Sodium-ion batteries for electric vehicles
The following text has been extracted from the entry Sodium-ion battery in Wikipedia (the free encyclopedia), and is licenced under CC BY-SA 4.0:
“The sodium-ion battery (NIB or SIB) is a type of rechargeable battery that uses sodium ions (Na+) as its charge carriers. In some cases, its working principle and cell construction are similar to those of lithium-ion battery (LIB) types, but sodium replaces lithium as the cathode material. It also belongs to the same group in the periodic table as lithium and thus has similar chemical properties.
“SIBs received academic and commercial interest in the 2010s and 2020s, largely due to the uneven geographic distribution, high environmental impact, and high cost of many of the materials required for lithium-ion batteries. Chief among these are lithium, cobalt, copper and nickel, which are not strictly required for many types of sodiumion batteries. The largest advantage of sodium-ion batteries is the natural abundance of sodium, which can be readily harvested from saltwater.
Challenges to the adoption of SIBs include lower energy density and issues with charge-discharge cycles.
“… CATL, the world’s biggest battery manufacturer, announced in 2022 the start of mass production of SIBs. In February 2023, the Chinese HiNa Battery Technology Company placed a 140 Wh/kg sodium-ion battery in an electric test car for the first time, and energy storage manufacturer Pylontech obtained the first sodium-ion battery certificate from TÜV Rheinland.”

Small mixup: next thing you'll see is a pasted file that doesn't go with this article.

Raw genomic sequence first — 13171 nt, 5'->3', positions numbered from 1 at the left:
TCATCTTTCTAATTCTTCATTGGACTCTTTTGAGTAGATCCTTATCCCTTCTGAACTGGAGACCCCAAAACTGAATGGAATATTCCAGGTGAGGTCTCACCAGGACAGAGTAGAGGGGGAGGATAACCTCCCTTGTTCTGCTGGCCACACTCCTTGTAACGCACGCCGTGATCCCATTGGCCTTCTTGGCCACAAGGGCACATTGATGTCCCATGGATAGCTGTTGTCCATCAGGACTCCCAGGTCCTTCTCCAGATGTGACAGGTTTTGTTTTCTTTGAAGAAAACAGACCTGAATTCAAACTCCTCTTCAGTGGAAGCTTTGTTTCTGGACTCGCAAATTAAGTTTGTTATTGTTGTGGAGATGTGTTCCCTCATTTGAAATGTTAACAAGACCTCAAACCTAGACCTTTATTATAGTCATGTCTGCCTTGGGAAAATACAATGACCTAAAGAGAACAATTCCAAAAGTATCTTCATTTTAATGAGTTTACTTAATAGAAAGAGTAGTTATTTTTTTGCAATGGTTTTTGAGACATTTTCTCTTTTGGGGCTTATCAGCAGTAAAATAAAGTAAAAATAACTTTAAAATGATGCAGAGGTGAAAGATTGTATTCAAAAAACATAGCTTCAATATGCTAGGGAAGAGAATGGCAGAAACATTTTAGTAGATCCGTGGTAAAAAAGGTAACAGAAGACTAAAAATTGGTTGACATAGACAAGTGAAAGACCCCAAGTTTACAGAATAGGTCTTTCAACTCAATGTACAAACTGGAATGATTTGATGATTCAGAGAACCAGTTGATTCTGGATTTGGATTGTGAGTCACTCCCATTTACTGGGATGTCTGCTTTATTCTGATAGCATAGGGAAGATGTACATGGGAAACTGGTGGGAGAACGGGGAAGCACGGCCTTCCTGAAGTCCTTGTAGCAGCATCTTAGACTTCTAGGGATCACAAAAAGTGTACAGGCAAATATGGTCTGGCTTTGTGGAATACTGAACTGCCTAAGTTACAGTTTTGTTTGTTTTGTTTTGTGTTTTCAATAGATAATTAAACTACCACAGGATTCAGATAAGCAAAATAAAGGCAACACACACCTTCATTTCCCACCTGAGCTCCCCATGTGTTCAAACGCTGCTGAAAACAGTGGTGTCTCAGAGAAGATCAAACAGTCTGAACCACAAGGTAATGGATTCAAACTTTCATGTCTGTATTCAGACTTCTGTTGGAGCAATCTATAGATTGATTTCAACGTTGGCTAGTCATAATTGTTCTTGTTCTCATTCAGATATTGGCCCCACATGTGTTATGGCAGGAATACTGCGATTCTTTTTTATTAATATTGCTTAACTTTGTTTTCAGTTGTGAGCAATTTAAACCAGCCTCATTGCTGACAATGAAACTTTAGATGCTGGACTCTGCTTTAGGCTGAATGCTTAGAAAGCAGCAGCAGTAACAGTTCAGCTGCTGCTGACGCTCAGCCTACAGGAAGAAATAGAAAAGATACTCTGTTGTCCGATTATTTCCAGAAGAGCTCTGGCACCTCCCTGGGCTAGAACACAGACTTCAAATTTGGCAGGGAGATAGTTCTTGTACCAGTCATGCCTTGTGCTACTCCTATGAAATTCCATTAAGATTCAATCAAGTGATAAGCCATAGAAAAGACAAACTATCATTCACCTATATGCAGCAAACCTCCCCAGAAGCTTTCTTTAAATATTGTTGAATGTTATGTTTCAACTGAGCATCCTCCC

A more detailed discussion with textual references is available from the Wikimedia article . A longer article by H. Kim, Sodium-ion battery: can it compete with Lithium-ion? is available from ACS Publications .
Very recently the Chinese automaker JAC group teamed up with HiNa to create a commercially available electric car powered by a sodium-ion battery. The previous sodium-ion batteries weren’t efficient enough to compete with lithium-ion batteries for use in the operation of electric vehicles. According to Chemical & Engineering News, sodium-based batteries typically store only about two-thirds the amount of a similarly sized lithium battery. However HiNa has turned that around by developing batteries suitable for small cars that have a range of 250km on one charging. And during the last decade HiNa has been developing some better sodium-ion batteries for a range of applications, including buses, miniature vehicles (including bikes), and home energy storage.
Sources: 1. https://en.wikipedia.org/wiki/Sodium-ion_battery